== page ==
By Chris McCahill
Amid drastically rising pedestrian deaths, more states are considering how changes in pedestrian laws can help tip the balance in favor of those on foot and inspire a cultural shift to make walking safer and more commonplace.
A new law that took effect in Connecticut on October 1 tightens the requirements for drivers to stop at crosswalks, and violation of the law will come with a $500 fine. Under the previous law, drivers were required to stop for anyone that had stepped off the curb or into a crosswalk. Under the new law, however, people may compel drivers to stop just by raising their hand as they approach a crosswalk or by extending their hand, cane, bicycle, or other “extension” into the crosswalk. The Connecticut Department of Transportation launched an educational campaign as the new law rolled out.
Safety advocates in the state hope the rule will inspire, “a culture change over time, where we create roads that are more friendly to everybody.”
A proposed law in California takes a somewhat different approach to inspire culture change by letting people walk wherever they wish, including midblock or against a red light, if there is no “immediate hazard.” The move is arguably less about improving safety and more about preventing the heavy-handed enforcement of existing jaywalking regulations. However, the rule could normalize common pedestrian behaviors that are sometimes thought of as unsafe simply because they are prohibited.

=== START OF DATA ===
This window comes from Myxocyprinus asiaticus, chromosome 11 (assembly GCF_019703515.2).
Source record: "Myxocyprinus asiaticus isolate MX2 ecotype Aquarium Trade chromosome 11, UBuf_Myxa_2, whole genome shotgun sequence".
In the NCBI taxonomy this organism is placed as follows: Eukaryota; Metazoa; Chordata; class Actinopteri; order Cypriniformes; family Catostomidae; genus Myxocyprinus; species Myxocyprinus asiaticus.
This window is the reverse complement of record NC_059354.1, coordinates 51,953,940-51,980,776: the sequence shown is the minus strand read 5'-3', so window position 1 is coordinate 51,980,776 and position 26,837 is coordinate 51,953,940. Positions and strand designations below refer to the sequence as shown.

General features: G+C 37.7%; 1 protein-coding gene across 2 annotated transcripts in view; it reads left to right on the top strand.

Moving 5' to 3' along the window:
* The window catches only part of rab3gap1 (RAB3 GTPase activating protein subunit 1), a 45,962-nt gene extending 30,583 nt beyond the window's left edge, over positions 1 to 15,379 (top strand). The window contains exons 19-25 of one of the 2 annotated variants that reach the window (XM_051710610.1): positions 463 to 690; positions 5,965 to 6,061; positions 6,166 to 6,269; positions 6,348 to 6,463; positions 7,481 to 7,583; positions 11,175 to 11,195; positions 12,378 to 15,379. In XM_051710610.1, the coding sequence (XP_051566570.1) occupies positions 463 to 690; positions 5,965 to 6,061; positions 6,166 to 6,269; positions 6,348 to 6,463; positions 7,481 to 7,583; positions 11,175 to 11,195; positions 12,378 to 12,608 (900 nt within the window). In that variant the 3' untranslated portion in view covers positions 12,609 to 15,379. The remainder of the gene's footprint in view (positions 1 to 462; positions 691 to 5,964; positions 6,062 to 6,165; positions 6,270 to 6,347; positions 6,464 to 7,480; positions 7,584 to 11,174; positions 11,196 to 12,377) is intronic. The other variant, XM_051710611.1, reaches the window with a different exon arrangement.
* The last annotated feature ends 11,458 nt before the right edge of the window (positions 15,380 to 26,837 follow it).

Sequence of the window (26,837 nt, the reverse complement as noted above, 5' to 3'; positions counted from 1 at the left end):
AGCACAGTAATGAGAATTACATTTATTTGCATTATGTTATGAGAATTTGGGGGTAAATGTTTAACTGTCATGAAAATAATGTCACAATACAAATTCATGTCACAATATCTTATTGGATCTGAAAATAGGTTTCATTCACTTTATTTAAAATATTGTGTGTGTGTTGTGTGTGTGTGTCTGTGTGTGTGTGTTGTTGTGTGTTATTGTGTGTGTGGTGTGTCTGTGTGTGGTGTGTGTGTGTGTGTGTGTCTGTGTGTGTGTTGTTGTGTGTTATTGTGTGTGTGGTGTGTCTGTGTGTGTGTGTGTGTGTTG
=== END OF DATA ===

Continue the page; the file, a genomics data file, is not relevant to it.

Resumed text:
Sponsors of the bill, which passed the state legislature in September, explain the motivation: “Preventing police from using jaywalking as a pretext to stop Black and Brown people, especially since under-resourced neighborhoods often lack adequate crossing infrastructure.” Across the U.S., people of color are disproportionately targeted for walking violations.
The rule defines an “immediate hazard” as any approaching vehicle that could reasonably cause a collision, which still gives local law enforcement officers some discretion. But the rule also prevents local governments from preempting or overriding the change through traffic ordinances.
More states are taking similar steps, including Texas where a new law threatens drivers with jail time or steep fines for injuring people who are walking or biking, and other states are rolling out pedestrian safety programs and educational campaigns.
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